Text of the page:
Black Women's Health Imperative CEO Linda Goler Blount on health equity and reproductive justice

You may never have heard of President and CEO of the Black Women's Health Imperative (BWHI) Linda Goler Blount, but for over 25 years, she's been doing the arduous and yet vital work of assuring that Black women achieve health equity and reproductive justice.

Sometimes working behind the scenes securing funding, and other times in front of the cameras or on Capitol Hill fighting what can feel like a Sisyphean feat to move her organization forward in its mission. Blount is resolute in her battle against two of the greatest risk factors to the health of Black women are racism and gender discrimination.

UP: What are some of the biggest challenges facing Black women today -- vaccine hesitancy, preventative health, maternal mortality, diet, stress… etc?

LB: Stress is the number one health issue for Black women. Obesity-related syndromes such as hypertension, diabetes, and heart disease have their roots in stress -- and microaggressions trigger stress. We know there's a causal relationship between stress and weight. Black women have about 15% more cortisol in their bloodstream than white women. It changes their metabolism. If you give Black women and white women the same low-fat diet, Black women will lose weight more slowly and if both groups eat a high-fat diet, Black women will gain weight more quickly. We can see this in the DNA level. So, we focus our programs on asking women how they feel about being a Black woman in this environment at this moment. Because if we don't understand that and more importantly, if providers, policymakers, and corporate leaders don't understand that, then we're not going to make the kind of progress we need to improve health outcomes for Black women. And equity is a long way off.



UP: Talk about the connection between racism and the health of Black women.

LB: In 1992, Arline Geronimus published an article on "weathering" where she discussed that Black women are literally aging faster than white women. Between two women, one Black and one White, both age 65, although they may look the same, Black women can be five to seven years older biologically because of the effect of racism and gender oppression. Fleda Mask Jackson found a causal relationship between experiences of racial and gender discrimination and low birth weight and premature deliveries and maternal deaths. We understand the biological response and what that does to the body, but not the psychological impacts. And I'm really interested in the everyday experiences of Black women and what that does [to the body]. When you have to have that talk with your 16-year-old son about driving and when the police stop him. When you see people not getting promoted or things said at work that are just out and out racist. When you go to a store and you're followed around because you're Black and they assume you're going to steal something. We don't have a full understanding of what that does to us.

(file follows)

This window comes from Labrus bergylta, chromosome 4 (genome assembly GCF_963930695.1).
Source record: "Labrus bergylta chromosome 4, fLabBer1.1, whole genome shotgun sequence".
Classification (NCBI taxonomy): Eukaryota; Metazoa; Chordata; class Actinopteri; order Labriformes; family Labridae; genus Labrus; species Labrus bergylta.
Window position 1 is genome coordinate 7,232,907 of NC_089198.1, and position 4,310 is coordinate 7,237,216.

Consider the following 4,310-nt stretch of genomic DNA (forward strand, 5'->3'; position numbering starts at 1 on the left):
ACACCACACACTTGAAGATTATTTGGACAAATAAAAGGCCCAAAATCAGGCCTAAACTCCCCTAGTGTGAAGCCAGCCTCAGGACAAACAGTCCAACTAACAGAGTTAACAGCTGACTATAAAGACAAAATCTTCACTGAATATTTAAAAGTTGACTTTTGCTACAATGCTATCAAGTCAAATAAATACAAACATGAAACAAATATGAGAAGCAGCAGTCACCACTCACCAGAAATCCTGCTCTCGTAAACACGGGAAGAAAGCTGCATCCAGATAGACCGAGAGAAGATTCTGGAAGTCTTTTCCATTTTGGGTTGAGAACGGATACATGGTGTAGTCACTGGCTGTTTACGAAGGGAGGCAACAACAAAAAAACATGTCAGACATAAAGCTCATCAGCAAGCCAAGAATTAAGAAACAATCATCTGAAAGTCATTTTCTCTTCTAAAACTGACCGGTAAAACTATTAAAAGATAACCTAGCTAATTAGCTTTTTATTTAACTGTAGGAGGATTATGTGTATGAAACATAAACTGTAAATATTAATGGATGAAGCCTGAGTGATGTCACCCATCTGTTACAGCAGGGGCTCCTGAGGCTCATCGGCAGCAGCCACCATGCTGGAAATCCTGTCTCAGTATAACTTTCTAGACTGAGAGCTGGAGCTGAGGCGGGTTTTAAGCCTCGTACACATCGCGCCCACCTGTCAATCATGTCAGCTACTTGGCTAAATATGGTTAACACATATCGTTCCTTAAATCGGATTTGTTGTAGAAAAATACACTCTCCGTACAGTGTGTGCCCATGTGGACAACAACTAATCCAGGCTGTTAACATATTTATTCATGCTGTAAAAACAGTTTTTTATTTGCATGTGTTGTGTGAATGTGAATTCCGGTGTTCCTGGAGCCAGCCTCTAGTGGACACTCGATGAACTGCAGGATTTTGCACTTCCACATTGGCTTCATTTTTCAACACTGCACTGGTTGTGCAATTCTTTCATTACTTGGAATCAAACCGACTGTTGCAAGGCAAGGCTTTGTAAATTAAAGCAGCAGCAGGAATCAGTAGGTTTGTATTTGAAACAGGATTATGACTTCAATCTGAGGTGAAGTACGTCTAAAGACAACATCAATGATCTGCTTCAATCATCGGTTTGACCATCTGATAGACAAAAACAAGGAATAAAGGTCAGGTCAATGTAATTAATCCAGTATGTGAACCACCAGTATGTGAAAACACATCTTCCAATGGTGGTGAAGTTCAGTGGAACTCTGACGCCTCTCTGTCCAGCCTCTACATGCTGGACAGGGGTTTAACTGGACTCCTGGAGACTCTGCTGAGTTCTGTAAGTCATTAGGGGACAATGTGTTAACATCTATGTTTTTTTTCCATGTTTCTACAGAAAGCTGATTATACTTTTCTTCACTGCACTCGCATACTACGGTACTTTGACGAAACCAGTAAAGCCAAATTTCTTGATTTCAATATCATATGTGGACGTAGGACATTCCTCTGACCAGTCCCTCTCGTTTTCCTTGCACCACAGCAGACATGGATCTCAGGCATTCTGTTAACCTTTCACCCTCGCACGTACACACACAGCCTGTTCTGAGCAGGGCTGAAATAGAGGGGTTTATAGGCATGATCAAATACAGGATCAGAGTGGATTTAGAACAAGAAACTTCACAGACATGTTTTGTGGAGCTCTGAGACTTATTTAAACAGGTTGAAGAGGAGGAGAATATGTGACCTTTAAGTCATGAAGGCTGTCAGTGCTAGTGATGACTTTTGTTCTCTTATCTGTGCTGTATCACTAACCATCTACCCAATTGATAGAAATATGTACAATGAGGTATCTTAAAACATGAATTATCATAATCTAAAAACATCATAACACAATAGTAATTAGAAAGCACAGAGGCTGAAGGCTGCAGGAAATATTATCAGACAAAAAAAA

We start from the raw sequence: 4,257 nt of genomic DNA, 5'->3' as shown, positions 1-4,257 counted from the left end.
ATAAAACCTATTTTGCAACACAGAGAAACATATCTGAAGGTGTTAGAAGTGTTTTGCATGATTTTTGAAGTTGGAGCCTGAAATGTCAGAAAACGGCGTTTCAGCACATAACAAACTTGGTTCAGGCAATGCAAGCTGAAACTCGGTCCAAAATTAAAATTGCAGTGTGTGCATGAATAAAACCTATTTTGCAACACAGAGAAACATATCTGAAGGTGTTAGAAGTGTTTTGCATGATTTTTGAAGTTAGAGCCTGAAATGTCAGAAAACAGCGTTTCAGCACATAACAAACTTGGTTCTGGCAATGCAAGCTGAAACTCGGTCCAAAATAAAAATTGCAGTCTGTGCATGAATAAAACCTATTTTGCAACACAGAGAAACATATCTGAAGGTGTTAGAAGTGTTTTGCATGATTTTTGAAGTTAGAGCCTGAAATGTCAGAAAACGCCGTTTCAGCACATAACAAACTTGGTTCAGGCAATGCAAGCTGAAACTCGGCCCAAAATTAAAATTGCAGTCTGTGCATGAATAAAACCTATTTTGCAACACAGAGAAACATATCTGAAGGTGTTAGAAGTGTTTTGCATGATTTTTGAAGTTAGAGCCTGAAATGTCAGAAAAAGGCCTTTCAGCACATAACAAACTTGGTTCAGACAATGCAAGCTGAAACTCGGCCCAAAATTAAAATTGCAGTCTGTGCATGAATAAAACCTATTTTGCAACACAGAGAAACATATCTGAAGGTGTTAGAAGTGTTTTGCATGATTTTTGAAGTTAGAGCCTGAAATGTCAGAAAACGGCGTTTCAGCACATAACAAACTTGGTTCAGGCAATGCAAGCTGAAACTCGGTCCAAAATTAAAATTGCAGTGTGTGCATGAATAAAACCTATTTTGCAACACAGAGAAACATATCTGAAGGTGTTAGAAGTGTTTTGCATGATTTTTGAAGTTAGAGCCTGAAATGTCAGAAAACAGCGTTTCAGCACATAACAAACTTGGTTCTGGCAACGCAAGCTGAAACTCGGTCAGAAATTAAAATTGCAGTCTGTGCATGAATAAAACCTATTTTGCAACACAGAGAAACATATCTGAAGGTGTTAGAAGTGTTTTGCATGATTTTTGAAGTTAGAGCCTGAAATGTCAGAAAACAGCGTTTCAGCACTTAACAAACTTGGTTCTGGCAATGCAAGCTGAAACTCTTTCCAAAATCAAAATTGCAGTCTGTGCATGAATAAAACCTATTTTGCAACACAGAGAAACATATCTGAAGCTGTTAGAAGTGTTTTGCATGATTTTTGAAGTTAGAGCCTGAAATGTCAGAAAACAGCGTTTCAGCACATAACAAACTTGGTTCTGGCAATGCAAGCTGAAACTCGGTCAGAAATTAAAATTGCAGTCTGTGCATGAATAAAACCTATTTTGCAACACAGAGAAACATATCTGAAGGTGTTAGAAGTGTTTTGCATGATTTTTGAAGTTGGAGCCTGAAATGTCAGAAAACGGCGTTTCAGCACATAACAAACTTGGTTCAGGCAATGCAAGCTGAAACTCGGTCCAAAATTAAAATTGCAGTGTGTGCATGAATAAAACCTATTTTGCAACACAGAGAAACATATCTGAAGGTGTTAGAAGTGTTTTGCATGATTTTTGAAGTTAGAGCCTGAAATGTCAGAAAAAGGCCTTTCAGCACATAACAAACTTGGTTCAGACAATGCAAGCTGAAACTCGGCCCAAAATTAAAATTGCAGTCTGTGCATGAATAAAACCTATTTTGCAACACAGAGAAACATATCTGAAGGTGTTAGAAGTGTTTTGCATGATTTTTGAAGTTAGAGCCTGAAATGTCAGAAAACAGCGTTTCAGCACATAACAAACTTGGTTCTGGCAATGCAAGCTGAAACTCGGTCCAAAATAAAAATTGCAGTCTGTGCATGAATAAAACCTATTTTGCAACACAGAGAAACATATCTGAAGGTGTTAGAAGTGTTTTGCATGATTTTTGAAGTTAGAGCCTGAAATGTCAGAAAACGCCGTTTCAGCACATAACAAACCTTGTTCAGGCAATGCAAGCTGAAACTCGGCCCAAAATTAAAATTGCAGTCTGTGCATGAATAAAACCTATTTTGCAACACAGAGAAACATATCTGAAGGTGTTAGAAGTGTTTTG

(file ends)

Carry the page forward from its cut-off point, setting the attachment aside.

UP: What are some of the changes in the health of Black women from when the organization started versus today?

LB: Our roots are in self-care. BWHI started 38 years ago with groups and sister-circles talking about health. Then over time with reproductive health, in particular, the organization needed to deal with policy and structural barriers that prevented us from practice to self-care. The changes have been on evidence-based strategies and calling it out when Black women are not included when drugs, therapeutics, and devices developed without the involvement of Black women as both as participants and as researchers.

More recently, we began working to change the narrative around how we talk about data, gender, and race, and how we tell the story. If we don't start changing the way we use language, then we're never going to understand Black women's health. People will say, 'Black women die 42% more from breast cancer than white women.' But, that doesn't tell the whole story and what a reader is left believing is that this data is the way it is because these women are Black or Latina. It's not biological or genetic, it's the lived experience.

UP: What can Black women do today to change their health outcomes?